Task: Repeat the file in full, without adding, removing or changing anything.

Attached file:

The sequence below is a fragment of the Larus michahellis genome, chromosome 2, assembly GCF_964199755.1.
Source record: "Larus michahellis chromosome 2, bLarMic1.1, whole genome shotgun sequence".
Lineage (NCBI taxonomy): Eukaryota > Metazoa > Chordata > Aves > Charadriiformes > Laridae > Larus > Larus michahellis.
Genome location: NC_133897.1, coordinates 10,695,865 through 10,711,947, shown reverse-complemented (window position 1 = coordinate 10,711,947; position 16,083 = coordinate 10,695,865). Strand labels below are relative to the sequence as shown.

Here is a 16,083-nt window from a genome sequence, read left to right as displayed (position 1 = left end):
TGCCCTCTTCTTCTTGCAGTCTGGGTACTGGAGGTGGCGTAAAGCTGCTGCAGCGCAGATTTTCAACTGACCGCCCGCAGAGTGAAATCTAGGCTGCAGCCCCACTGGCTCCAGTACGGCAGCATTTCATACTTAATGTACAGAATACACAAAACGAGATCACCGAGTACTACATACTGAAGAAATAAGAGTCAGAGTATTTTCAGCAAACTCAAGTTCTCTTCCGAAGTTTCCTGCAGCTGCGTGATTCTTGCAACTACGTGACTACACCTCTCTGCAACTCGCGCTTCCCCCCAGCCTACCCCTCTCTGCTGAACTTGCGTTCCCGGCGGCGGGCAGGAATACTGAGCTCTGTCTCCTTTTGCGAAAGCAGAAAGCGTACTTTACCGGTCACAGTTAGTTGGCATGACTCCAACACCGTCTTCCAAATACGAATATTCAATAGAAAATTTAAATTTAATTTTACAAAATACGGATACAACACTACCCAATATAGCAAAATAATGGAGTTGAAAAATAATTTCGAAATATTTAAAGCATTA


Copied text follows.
The sequence below is a fragment of the Larus michahellis genome, chromosome 2, assembly GCF_964199755.1.
Source record: "Larus michahellis chromosome 2, bLarMic1.1, whole genome shotgun sequence".
Lineage (NCBI taxonomy): Eukaryota > Metazoa > Chordata > Aves > Charadriiformes > Laridae > Larus > Larus michahellis.
Genome location: NC_133897.1, coordinates 10,695,865 through 10,711,947, shown reverse-complemented (window position 1 = coordinate 10,711,947; position 16,083 = coordinate 10,695,865). Strand labels below are relative to the sequence as shown.

Here is a 16,083-nt window from a genome sequence, read left to right as displayed (position 1 = left end):
TGCCCTCTTCTTCTTGCAGTCTGGGTACTGGAGGTGGCGTAAAGCTGCTGCAGCGCAGATTTTCAACTGACCGCCCGCAGAGTGAAATCTAGGCTGCAGCCCCACTGGCTCCAGTACGGCAGCATTTCATACTTAATGTACAGAATACACAAAACGAGATCACCGAGTACTACATACTGAAGAAATAAGAGTCAGAGTATTTTCAGCAAACTCAAGTTCTCTTCCGAAGTTTCCTGCAGCTGCGTGATTCTTGCAACTACGTGACTACACCTCTCTGCAACTCGCGCTTCCCCCCAGCCTACCCCTCTCTGCTGAACTTGCGTTCCCGGCGGCGGGCAGGAATACTGAGCTCTGTCTCCTTTTGCGAAAGCAGAAAGCGTACTTTACCGGTCACAGTTAGTTGGCATGACTCCAACACCGTCTTCCAAATACGAATATTCAATAGAAAATTTAAATTTAATTTTACAAAATACGGATACAACACTACCCAATATAGCAAAATAATGGAGTTGAAAAATAATTTCGAAATATTTAAAGCATTA